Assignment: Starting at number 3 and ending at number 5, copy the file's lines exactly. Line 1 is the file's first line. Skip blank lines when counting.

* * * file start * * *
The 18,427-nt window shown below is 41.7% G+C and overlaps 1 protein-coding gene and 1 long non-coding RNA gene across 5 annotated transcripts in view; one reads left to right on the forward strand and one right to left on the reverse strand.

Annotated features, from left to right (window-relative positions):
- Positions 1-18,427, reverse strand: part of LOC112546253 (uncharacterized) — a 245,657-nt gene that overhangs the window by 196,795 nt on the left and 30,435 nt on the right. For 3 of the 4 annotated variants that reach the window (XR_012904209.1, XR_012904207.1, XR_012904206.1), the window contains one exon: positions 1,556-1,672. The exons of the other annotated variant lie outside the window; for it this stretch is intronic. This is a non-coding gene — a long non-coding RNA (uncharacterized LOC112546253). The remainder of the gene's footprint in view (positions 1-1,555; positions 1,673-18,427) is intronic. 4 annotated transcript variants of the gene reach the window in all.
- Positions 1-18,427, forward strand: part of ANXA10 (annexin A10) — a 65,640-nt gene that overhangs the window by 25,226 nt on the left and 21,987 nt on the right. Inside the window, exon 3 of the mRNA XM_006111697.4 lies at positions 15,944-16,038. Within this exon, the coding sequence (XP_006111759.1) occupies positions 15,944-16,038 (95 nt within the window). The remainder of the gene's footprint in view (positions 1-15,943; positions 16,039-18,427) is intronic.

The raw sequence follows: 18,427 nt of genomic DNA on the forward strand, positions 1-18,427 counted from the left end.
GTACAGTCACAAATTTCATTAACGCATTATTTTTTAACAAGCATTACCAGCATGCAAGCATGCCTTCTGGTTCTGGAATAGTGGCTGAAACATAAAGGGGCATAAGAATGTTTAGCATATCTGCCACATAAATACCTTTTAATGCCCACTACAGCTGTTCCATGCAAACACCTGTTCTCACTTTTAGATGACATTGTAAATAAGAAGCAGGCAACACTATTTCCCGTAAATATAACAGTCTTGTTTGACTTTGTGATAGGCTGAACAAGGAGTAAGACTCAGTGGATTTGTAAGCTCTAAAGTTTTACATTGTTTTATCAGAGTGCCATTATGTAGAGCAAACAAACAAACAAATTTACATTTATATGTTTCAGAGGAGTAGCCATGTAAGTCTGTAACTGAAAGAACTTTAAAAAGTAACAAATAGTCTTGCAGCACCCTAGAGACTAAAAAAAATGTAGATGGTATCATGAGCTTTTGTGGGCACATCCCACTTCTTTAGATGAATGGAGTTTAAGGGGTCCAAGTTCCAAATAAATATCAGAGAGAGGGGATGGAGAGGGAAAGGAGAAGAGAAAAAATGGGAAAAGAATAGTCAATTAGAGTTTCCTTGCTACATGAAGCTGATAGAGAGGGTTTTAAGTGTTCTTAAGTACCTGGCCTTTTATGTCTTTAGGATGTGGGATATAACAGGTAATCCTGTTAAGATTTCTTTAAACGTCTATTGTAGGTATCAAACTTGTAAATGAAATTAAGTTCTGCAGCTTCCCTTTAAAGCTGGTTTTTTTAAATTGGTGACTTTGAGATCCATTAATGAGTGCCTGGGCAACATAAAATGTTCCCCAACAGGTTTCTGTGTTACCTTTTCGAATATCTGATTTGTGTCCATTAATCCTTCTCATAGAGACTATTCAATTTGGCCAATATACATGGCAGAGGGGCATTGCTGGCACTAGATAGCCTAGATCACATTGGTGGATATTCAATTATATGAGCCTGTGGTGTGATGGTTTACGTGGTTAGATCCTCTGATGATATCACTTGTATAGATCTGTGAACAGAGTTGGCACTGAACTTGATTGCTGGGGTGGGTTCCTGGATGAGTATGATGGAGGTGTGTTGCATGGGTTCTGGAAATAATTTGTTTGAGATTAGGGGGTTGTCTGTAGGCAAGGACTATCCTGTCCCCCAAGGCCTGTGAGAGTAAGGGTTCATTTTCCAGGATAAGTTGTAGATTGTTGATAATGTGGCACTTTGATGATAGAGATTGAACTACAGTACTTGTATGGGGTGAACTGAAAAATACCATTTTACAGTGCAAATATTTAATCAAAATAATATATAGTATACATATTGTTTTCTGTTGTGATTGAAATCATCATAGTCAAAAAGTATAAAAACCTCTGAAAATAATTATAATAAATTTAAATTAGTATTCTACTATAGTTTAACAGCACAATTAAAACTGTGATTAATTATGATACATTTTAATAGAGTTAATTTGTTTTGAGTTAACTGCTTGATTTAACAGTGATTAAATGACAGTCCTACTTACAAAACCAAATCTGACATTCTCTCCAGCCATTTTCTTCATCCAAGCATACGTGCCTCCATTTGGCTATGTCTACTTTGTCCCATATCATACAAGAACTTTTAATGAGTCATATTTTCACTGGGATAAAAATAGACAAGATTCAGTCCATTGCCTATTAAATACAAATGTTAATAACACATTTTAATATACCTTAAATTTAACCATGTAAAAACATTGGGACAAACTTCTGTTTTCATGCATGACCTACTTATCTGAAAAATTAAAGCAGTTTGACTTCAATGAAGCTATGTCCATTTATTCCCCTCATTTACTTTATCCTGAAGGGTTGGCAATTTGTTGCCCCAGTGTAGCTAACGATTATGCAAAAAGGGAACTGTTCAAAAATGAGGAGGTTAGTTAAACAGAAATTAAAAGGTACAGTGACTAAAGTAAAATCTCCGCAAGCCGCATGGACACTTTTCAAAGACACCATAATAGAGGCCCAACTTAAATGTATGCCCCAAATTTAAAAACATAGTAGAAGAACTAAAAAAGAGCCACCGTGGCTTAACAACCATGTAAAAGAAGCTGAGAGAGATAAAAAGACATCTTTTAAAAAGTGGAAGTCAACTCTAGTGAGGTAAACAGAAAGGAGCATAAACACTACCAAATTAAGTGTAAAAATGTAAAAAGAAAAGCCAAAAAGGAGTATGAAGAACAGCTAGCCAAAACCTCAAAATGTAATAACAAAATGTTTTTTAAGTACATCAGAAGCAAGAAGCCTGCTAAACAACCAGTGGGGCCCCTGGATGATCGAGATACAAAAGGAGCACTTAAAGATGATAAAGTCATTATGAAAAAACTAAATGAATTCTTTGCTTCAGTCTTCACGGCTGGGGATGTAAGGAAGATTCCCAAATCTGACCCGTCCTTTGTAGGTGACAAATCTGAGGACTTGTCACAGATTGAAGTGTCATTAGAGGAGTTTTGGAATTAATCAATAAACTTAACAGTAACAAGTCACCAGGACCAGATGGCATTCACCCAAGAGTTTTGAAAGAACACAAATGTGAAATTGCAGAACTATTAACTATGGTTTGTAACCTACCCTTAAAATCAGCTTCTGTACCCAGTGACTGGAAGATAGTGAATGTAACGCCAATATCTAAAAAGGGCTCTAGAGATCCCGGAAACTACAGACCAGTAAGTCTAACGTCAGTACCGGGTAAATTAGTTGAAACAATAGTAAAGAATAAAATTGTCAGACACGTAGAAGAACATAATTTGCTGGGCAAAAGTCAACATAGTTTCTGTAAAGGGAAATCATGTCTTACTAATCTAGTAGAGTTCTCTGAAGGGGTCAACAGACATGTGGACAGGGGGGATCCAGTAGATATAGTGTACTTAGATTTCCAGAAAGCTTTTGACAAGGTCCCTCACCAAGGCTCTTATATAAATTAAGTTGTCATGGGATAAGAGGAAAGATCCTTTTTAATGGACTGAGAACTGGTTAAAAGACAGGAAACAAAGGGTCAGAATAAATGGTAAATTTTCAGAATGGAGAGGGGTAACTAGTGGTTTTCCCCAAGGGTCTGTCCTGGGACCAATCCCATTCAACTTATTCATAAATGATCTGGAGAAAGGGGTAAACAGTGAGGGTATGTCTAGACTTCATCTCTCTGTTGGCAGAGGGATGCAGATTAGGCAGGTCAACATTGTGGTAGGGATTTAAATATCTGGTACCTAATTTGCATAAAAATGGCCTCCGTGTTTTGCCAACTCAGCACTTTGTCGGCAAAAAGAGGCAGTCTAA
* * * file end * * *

- Positions 1-18,427, reverse strand: part of LOC112546253 (uncharacterized) — a 245,657-nt gene that overhangs the window by 196,795 nt on the left and 30,435 nt on the right. For 3 of the 4 annotated variants that reach the window (XR_012904209.1, XR_012904207.1, XR_012904206.1), the window contains one exon: positions 1,556-1,672. The exons of the other annotated variant lie outside the window; for it this stretch is intronic. This is a non-coding gene — a long non-coding RNA (uncharacterized LOC112546253). The remainder of the gene's footprint in view (positions 1-1,555; positions 1,673-18,427) is intronic. 4 annotated transcript variants of the gene reach the window in all.
- Positions 1-18,427, forward strand: part of ANXA10 (annexin A10) — a 65,640-nt gene that overhangs the window by 25,226 nt on the left and 21,987 nt on the right. Inside the window, exon 3 of the mRNA XM_006111697.4 lies at positions 15,944-16,038. Within this exon, the coding sequence (XP_006111759.1) occupies positions 15,944-16,038 (95 nt within the window). The remainder of the gene's footprint in view (positions 1-15,943; positions 16,039-18,427) is intronic.

The raw sequence follows: 18,427 nt of genomic DNA on the forward strand, positions 1-18,427 counted from the left end.